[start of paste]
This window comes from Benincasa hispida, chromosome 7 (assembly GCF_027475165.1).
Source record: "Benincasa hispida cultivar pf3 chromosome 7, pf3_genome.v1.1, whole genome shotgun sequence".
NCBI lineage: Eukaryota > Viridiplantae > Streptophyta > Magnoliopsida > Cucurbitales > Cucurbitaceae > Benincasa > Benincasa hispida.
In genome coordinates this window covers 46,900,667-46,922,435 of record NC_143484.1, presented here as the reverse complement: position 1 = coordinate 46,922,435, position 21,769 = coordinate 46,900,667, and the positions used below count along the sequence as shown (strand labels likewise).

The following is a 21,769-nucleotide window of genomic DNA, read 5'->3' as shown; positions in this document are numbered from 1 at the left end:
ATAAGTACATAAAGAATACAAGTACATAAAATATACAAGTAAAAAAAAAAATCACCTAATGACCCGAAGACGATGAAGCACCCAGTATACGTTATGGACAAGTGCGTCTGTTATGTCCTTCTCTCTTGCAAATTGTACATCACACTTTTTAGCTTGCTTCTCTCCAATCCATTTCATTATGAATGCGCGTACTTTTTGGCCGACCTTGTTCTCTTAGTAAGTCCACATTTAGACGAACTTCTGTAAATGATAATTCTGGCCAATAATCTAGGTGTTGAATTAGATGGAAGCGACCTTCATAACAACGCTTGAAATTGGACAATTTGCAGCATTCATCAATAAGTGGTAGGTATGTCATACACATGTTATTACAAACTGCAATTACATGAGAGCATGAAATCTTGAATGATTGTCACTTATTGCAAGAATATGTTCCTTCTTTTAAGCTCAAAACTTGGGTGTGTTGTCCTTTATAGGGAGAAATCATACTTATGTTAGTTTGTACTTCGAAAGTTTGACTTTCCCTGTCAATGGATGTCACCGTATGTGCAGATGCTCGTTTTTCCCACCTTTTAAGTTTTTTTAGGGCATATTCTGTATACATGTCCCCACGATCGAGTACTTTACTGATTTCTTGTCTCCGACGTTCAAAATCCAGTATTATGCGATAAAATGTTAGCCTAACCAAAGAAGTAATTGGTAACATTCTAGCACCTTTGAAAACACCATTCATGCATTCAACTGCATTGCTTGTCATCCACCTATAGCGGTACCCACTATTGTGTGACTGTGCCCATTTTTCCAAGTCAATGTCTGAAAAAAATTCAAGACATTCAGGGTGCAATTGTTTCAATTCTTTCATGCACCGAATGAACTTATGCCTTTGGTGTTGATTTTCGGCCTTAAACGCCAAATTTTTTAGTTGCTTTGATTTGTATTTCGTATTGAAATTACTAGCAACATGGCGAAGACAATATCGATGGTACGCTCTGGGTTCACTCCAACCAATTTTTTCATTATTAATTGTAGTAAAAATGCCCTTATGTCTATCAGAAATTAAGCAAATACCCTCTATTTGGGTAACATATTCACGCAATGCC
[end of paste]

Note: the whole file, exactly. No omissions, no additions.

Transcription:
This window comes from Benincasa hispida, chromosome 7 (assembly GCF_027475165.1).
Source record: "Benincasa hispida cultivar pf3 chromosome 7, pf3_genome.v1.1, whole genome shotgun sequence".
NCBI lineage: Eukaryota > Viridiplantae > Streptophyta > Magnoliopsida > Cucurbitales > Cucurbitaceae > Benincasa > Benincasa hispida.
In genome coordinates this window covers 46,900,667-46,922,435 of record NC_143484.1, presented here as the reverse complement: position 1 = coordinate 46,922,435, position 21,769 = coordinate 46,900,667, and the positions used below count along the sequence as shown (strand labels likewise).

The following is a 21,769-nucleotide window of genomic DNA, read 5'->3' as shown; positions in this document are numbered from 1 at the left end:
ATAAGTACATAAAGAATACAAGTACATAAAATATACAAGTAAAAAAAAAAATCACCTAATGACCCGAAGACGATGAAGCACCCAGTATACGTTATGGACAAGTGCGTCTGTTATGTCCTTCTCTCTTGCAAATTGTACATCACACTTTTTAGCTTGCTTCTCTCCAATCCATTTCATTATGAATGCGCGTACTTTTTGGCCGACCTTGTTCTCTTAGTAAGTCCACATTTAGACGAACTTCTGTAAATGATAATTCTGGCCAATAATCTAGGTGTTGAATTAGATGGAAGCGACCTTCATAACAACGCTTGAAATTGGACAATTTGCAGCATTCATCAATAAGTGGTAGGTATGTCATACACATGTTATTACAAACTGCAATTACATGAGAGCATGAAATCTTGAATGATTGTCACTTATTGCAAGAATATGTTCCTTCTTTTAAGCTCAAAACTTGGGTGTGTTGTCCTTTATAGGGAGAAATCATACTTATGTTAGTTTGTACTTCGAAAGTTTGACTTTCCCTGTCAATGGATGTCACCGTATGTGCAGATGCTCGTTTTTCCCACCTTTTAAGTTTTTTTAGGGCATATTCTGTATACATGTCCCCACGATCGAGTACTTTACTGATTTCTTGTCTCCGACGTTCAAAATCCAGTATTATGCGATAAAATGTTAGCCTAACCAAAGAAGTAATTGGTAACATTCTAGCACCTTTGAAAACACCATTCATGCATTCAACTGCATTGCTTGTCATCCACCTATAGCGGTACCCACTATTGTGTGACTGTGCCCATTTTTCCAAGTCAATGTCTGAAAAAAATTCAAGACATTCAGGGTGCAATTGTTTCAATTCTTTCATGCACCGAATGAACTTATGCCTTTGGTGTTGATTTTCGGCCTTAAACGCCAAATTTTTTAGTTGCTTTGATTTGTATTTCGTATTGAAATTACTAGCAACATGGCGAAGACAATATCGATGGTACGCTCTGGGTTCACTCCAACCAATTTTTTCATTATTAATTGTAGTAAAAATGCCCTTATGTCTATCAGAAATTAAGCAAATACCCTCTATTTGGGTAACATATTCACGCAATGCC